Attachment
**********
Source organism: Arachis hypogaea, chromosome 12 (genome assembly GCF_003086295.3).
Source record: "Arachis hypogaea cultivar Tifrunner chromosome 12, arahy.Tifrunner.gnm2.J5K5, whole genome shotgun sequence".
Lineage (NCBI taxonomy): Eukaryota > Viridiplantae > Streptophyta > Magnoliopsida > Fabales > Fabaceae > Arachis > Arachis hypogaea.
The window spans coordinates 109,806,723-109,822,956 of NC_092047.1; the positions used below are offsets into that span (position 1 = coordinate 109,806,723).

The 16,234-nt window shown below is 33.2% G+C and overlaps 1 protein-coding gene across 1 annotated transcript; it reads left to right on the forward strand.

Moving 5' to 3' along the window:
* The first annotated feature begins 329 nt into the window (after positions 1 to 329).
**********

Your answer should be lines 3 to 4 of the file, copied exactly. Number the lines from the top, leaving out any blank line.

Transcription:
Lineage (NCBI taxonomy): Eukaryota > Viridiplantae > Streptophyta > Magnoliopsida > Fabales > Fabaceae > Arachis > Arachis hypogaea.
The window spans coordinates 109,806,723-109,822,956 of NC_092047.1; the positions used below are offsets into that span (position 1 = coordinate 109,806,723).